We hosted policy makers as well as civil society representatives and researchers. The takeaways from these initial debates are of great value and will feed in ECAS’ future position on the matter. Five main points, shared during the conference, are explained below. The whole conference report can be accessed here.
Not starting from scratch
With no doubt, there are a important challenges waiting for us in this field. Still, the good news is that there is already a great treasure of activities around European citizenship education. As Ms Chrstiphoidou says , “we have the wind in our sails”. And in fact: the European Commission provides programs, platforms and mechanisms to support citizenship education already today. Those initiatives serve a great deal to enhance citizenship competences in the EU. Yet, more is to be done and further action is possible.
European curriculum for civic education
A key element of the discussion was on a possible joint European curriculum on citizenship education. As it was presented by Mr Ruiz Devesa, the European Commission could facilitate the process of writing such curriculum. This, however, must be done inclusively, by bringing together a diverse group of national experts. Crucially, it is not mandatory to be adopted by Member States but would constitute an invitation to national legislators. This approach comes with two main advantages: Firstly, it would bypass the limited competences of the EU in the field of education. Secondly, it could not be seen as “imposed by Brussels”, given that it has to be applied by Member States.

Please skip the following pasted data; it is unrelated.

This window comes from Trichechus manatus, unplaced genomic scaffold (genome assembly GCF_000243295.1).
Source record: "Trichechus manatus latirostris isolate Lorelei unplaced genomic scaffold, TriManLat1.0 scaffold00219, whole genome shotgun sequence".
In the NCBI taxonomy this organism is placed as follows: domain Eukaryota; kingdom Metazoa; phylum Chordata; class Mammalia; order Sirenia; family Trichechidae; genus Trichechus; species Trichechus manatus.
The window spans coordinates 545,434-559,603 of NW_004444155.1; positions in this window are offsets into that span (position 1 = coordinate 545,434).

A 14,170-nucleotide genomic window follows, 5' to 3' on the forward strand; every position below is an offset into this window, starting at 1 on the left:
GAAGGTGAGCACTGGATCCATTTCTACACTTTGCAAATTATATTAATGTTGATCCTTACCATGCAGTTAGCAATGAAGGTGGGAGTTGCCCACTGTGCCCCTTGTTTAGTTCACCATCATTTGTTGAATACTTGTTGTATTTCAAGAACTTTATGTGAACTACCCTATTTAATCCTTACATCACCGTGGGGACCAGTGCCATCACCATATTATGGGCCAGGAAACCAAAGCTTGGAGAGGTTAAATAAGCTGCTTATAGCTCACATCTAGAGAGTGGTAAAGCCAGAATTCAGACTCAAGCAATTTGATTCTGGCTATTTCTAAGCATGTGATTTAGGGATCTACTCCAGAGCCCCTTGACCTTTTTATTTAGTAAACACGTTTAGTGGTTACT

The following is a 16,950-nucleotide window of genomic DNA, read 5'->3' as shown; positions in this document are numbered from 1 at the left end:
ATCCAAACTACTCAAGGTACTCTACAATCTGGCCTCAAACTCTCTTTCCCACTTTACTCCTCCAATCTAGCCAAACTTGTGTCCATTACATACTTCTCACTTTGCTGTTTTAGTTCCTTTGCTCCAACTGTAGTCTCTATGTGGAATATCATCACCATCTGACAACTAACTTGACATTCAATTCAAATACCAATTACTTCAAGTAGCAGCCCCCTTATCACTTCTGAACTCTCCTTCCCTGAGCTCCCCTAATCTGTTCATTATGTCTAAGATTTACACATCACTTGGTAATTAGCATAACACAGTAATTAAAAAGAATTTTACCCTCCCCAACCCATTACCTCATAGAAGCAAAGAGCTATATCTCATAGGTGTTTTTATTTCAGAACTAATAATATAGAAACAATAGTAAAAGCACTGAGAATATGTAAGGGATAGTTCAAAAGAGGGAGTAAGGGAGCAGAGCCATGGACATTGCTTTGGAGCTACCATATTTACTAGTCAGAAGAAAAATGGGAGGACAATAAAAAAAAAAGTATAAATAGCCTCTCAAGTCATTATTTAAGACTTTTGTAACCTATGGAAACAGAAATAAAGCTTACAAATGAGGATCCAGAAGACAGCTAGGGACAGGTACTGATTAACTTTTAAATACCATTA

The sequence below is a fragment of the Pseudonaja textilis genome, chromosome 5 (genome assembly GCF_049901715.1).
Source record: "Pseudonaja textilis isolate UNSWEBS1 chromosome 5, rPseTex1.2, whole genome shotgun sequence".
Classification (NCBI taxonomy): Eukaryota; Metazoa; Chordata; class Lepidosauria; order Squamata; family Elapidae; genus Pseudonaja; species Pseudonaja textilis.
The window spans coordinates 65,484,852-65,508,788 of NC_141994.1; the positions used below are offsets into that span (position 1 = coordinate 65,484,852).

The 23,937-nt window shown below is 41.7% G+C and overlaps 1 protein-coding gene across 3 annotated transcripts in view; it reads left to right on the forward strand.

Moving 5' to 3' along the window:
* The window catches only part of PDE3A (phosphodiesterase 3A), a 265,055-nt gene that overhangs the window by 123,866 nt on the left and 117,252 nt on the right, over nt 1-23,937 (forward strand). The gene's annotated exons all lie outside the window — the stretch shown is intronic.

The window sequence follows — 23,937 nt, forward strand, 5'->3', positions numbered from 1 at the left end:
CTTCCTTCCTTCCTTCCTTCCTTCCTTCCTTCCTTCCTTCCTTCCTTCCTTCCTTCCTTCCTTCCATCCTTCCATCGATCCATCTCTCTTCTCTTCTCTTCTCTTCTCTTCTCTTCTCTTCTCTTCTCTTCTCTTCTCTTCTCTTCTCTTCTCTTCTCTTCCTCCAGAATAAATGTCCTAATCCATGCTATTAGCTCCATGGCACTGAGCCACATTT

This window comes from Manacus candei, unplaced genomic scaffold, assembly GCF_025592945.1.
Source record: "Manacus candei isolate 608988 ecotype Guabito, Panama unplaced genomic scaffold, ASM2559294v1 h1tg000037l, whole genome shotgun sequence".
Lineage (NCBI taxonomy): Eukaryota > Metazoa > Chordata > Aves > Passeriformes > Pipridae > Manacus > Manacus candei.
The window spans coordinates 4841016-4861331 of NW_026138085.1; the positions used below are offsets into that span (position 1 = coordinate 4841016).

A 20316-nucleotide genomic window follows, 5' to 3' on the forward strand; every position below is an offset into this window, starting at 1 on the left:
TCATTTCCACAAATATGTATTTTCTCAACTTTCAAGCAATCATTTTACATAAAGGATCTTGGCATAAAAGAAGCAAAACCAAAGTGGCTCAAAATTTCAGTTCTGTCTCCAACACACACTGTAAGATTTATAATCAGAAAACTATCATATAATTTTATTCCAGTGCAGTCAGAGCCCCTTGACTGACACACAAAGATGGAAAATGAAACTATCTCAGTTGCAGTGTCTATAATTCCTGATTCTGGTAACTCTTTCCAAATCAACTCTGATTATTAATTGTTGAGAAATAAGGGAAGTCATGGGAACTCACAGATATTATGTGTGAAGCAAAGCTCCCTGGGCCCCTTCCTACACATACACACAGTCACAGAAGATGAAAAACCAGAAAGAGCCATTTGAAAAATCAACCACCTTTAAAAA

Bottom up & top down
Another main takeaway from the event was that civic education in the EU cannot be implemented exclusively with a top-down approach, nor bottom up. It is necessary to find the right balance between local particularities and European coherence. This also counts for the interpretation of European values. While (as advocated by Mr Vincze), the values in Art. 2 of the Treaties might need further specification, citizens must own the values themselves. Ultimately, they are the ones putting them into daily practice.
Knowledge sharing is key
Building up on the fact that the EU is already active in the field of citizenship competences, it is important to “connect the dots”, as Mr Markovic said. If one project or one program creates a great output, others have to be able to learn from it. An infrastructure that allows structured and accessible knowledge sharing is key here. A possible European platform or agency for citizenship education could play an important role.
Equalities of funding must be ensured
The final main takeaway from the discussion is the fact that inequalities in Europe (when it comes to access to citizenship education) must be diminished. As Ms Zels noted “we need equality when it comes to opportunities to education and especially to citizenship education”. Currently, some countries provide very different levels of funding to projects on civic education. This is not sustainable if we strive for strong and empowered citizens all over the EU.
ECAS is proud of having hosted this exchange and is looking forward to keeping the conversation alive in Brussels and beyond. Bringing together thought leaders, as well as policy makers and researchers is key. It is an important step to strengthen citizens’ rights and capacities to become active democrats.